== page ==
From Sharne Wolff…
Arriving tens of thousands of years after Aboriginal people first made art upon its shores, non-Indigenous poets, writers and artists have been enchanted with the beauty of Sydney Harbour. From Tom Roberts, Arthur Streeton and Doritt Black to Brett Whiteley and Ken Done, many artists have relied on her glistening physique as their muse. In Verandah Kate Turner Fairfax displays her unique vision of the Harbour in a series of paintings on canvas and board. Centred very much on light – Turner Fairfax’s works are bathed in the sort of glow recalled by Delia Falconer in Sydney, where she speaks of the Harbour’s “strange phosphorescent echo”. Full to overflowing with a dreamy atmospheric each surface shimmers with layers of paint in romantic pastel blues, yellowy greys or various shades of sea green.
Although we’re made aware of the geographic context, the human presence in these paintings is only evident at the periphery. Featuring painted memories and views from the eastern side of the Harbour, the Canary Island date palm (Phoenix canariensis) frequently looms large in the foreground. Favoured for it’s bold aesthetic and drought tolerant qualities, the species was introduced on Harbour shores in the late 19th century. Turner Fairfax employs the palm as a recurring motif – apparently attracted by its exotic appearance and protective nature. Now often conserved by heritage preservation orders, the trees have long been silent observers to the comings and goings of the Harbour. While their shadowy figures remind us that we live on an island, they’re also representative of a connection to worlds beyond.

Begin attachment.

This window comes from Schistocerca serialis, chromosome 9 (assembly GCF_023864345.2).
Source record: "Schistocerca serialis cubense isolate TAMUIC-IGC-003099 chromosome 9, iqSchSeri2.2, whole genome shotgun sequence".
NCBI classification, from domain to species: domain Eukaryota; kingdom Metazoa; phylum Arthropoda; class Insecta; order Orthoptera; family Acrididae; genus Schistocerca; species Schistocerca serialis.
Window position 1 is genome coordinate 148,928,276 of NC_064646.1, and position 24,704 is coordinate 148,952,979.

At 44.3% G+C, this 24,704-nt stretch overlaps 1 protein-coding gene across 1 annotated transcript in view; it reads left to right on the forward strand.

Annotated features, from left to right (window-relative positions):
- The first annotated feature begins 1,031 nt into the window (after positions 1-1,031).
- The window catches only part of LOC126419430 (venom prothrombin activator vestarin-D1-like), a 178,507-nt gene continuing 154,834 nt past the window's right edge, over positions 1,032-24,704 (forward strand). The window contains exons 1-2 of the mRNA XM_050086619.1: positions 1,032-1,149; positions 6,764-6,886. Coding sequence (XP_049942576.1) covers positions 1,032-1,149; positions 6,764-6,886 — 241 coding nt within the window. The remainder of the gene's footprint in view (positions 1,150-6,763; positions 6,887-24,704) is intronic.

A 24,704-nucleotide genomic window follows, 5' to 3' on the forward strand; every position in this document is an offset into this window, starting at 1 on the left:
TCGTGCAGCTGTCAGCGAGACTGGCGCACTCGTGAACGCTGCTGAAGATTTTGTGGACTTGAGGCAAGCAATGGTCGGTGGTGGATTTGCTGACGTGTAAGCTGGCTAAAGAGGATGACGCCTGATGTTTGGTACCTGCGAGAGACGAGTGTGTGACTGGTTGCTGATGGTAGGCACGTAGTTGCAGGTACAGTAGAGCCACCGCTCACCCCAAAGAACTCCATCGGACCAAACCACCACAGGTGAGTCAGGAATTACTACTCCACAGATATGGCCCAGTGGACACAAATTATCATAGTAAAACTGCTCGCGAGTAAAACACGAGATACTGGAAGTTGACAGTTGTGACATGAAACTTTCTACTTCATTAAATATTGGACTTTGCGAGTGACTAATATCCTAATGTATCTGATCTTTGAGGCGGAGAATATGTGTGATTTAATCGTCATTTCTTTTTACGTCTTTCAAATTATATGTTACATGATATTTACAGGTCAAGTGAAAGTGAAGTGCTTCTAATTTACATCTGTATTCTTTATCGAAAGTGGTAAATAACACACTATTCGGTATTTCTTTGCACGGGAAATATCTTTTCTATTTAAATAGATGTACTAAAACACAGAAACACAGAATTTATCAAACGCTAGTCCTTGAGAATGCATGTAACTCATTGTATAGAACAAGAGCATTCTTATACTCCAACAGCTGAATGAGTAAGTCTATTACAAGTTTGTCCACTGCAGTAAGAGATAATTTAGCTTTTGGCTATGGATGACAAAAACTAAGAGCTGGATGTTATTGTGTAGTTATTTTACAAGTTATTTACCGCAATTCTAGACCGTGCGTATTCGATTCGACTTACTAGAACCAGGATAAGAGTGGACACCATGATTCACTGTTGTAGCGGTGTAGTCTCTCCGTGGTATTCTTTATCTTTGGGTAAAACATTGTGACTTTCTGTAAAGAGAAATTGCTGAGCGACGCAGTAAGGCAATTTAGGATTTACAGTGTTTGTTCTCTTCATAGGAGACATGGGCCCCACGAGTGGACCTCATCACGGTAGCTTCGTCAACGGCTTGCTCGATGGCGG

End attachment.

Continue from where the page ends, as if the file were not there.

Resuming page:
Until November 27
Liverpool Street Gallery, East Sydney
Pic: Kate Turner Fairfax Sydney Verandah, North Easterly Evening 2014, oil on canvas 183 x 326 cm. Courtesy the artist and Liverpool Street Gallery.